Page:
I am rather new to the world of GIS and especially PostGIS, so please excuse me if the answer seems evident...

I would like to do analysis on a number of buildings. One thing I am interested in is their facade surfaces along with the respective orientation. As illustrated in the picture below, I would like to have the length and (normal) orientation of all edges in a series of polygons. In the example I highlighted only one surface.

enter image description here

A result table could look like this:

building_id | edge_id | orientation | edge_length
      1     |    1    |     315     |    10.0
      1     |    2    |      45     |     7.0
      1     |   ...   |     ...     |     ...

However, I am not sure if it is a smart way to store the result for further processing (e.g. calculate distance from edge to next building, etc.). So my question is twofold:

  1. Is there an efficient PostGIS function that can analyze a polygon's edges? In case there is no native PostGIS function I would alternatively be interested in an Python-based approach.
  2. What would be a smart way to store the result in a PostGIS table, since the polygons may have different numbers of edges?
  • 2
    First create the segments of the polygon: stackoverflow.com/questions/7595635/… Then the startpoint and the endpoint coordinates should go to columns like x1,y1 and x2,y2 and than ST_Azimuth(ST_Startpoint(geometries), ST_Endpoint(geometries)). (postgis.org/docs/ST_Azimuth.html)
    – Tamas Kosa
    Commented May 18, 2015 at 15:34
  • 1
    @TamasKosa: You have the essence of a good answer. Why not expand it into one? Also, for normals, azimuths need +/- pi/2.
    – Martin F
    Commented May 18, 2015 at 17:33
  • 1
    @TamasKosa This is an approach I was also thinking about. Use ST_ExteriorRing and then get the azimuths as you say. How would I ideally store the results, since buildings can have different number of edges? In a table like I described above? I agree with MartinF, this is almost an answer ;)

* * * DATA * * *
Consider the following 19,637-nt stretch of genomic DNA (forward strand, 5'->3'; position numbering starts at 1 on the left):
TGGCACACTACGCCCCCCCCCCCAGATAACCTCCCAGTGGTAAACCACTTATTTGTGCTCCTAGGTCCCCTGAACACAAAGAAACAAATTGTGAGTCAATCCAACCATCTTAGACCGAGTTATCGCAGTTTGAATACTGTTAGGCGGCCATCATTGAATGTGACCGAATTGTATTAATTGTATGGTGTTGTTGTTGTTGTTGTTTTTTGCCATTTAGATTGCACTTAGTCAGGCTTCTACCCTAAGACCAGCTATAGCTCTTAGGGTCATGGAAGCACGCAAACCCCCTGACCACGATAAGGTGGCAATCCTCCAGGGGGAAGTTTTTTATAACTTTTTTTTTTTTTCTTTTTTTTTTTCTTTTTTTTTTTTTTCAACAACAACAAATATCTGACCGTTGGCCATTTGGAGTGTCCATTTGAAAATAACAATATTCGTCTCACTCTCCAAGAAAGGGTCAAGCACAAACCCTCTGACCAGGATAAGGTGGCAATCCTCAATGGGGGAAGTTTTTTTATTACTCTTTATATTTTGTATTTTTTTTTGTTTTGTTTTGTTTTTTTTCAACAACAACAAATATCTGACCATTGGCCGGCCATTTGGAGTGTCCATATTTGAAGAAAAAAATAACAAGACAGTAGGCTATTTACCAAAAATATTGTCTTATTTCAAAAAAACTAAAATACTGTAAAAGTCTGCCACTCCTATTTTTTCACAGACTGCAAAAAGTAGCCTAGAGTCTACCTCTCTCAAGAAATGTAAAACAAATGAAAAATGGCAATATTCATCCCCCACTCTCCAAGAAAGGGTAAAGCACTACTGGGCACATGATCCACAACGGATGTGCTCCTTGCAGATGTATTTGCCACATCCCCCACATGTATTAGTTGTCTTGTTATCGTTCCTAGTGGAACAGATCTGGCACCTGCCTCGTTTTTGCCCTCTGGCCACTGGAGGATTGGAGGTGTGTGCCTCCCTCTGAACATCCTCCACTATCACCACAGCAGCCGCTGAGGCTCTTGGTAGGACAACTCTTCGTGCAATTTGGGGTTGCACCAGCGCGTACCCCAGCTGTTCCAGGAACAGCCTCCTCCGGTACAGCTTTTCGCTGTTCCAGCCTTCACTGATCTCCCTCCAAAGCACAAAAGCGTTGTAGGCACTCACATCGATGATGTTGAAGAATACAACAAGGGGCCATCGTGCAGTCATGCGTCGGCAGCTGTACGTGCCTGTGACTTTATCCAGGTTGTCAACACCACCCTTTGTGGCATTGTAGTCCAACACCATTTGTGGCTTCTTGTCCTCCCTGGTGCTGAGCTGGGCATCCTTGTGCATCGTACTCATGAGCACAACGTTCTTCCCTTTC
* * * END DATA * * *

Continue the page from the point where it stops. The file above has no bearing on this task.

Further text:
– n1000
    Commented May 18, 2015 at 19:03
  • Just curious, why do you want normals ... sun exposure?
    – Martin F
    Commented May 19, 2015 at 0:46
  • 1
    The first part of your question has been answered -- you can use ST_Dumppoints and ST_Azimuth. For the second part, as there are no spatial elements to the output, I would think a link to polygonID and edge_id as you have would be find. Commented May 19, 2015 at 6:32

1 Answer 1


Yesterday I had no time to create it in details... See my solution in 4 steps:

      ST_PointN(geom, generate_series(1, ST_NPoints(geom)-1)) AS sp,
      ST_PointN(geom, generate_series(2, ST_NPoints(geom)  )) AS ep
       -- extract the individual linestrings
       (SELECT (ST_Dump(ST_Boundary(the_geom))).geom
       FROM bd) AS linestrings;

SELECT sp, ep, st_makeline(sp, ep) 
FROM bd_segment;

CREATE OR REPLACE view bd_segment_id AS 
SELECT bd.gid, row_number() 
    OVER (order by bd.gid), degrees(st_azimuth(ff.sp, ff.ep)-1.57079633) AS az_deg,
    ST_LENGTH(ff.st_makeline) , ff.st_makeline FROM bd_segment_geom ff
JOIN bd ON st_touches(ff.st_makeline, bd.the_geom)
GROUP BY bd.gid, ff.sp, ff.ep, ff.st_makeline;

UPDATE bd_segment_id
SET az_deg = az_deg + 360
WHERE az_deg < 0;

The last query give you the building ids with a spatial join using st_touches. Hope it helps. Update - In qgis the solution looks like this: enter image description here

  • 1
    Impressive! I got it to work. Thank you so much! It becomes a little slow with a large number of buildings. The azimuths are not normals right now. Would you also have an idea how to address that? I am not sure how to find the "exterior" side of the polygon.
    – n1000
    Commented May 19, 2015 at 10:19
  • 1
    add 90 deggrees to the azimuth in radian like this: degrees(st_azimuth(ff.sp, ff.ep)+1.57079633). It will generate sometimes values that bigger than 360. but with an update query you can replace those. If you would like to use as a static view create "CREATE MATERIALIZED VIEW" and it won't be slow just at the first time.
    – Tamas Kosa
    Commented May 19, 2015 at 11:01
  • 2
    Not quite. Assuming North is 0°, this will give the normal towards the inside of the polygon / building (as also seen in your screenshot). But you are right - a simple UPDATE should do the trick. Thanks again for this great solution. I will wait some more days if other answers appear, before accepting.
    – n1000
    Commented May 19, 2015 at 11:46
  • 1
    What about ST_ForceRHR? This answer actually seems alright. Commented May 21, 2015 at 0:21
  • @JakubKania I tried to come up with a ST_ForceRHR solution, but was not successful. Would be thankful for hints... I tried ST_Dump(ST_Boundary(ST_ForceRHR(the_geom)))
    – n1000
    Commented Oct 17, 2015 at 11:00

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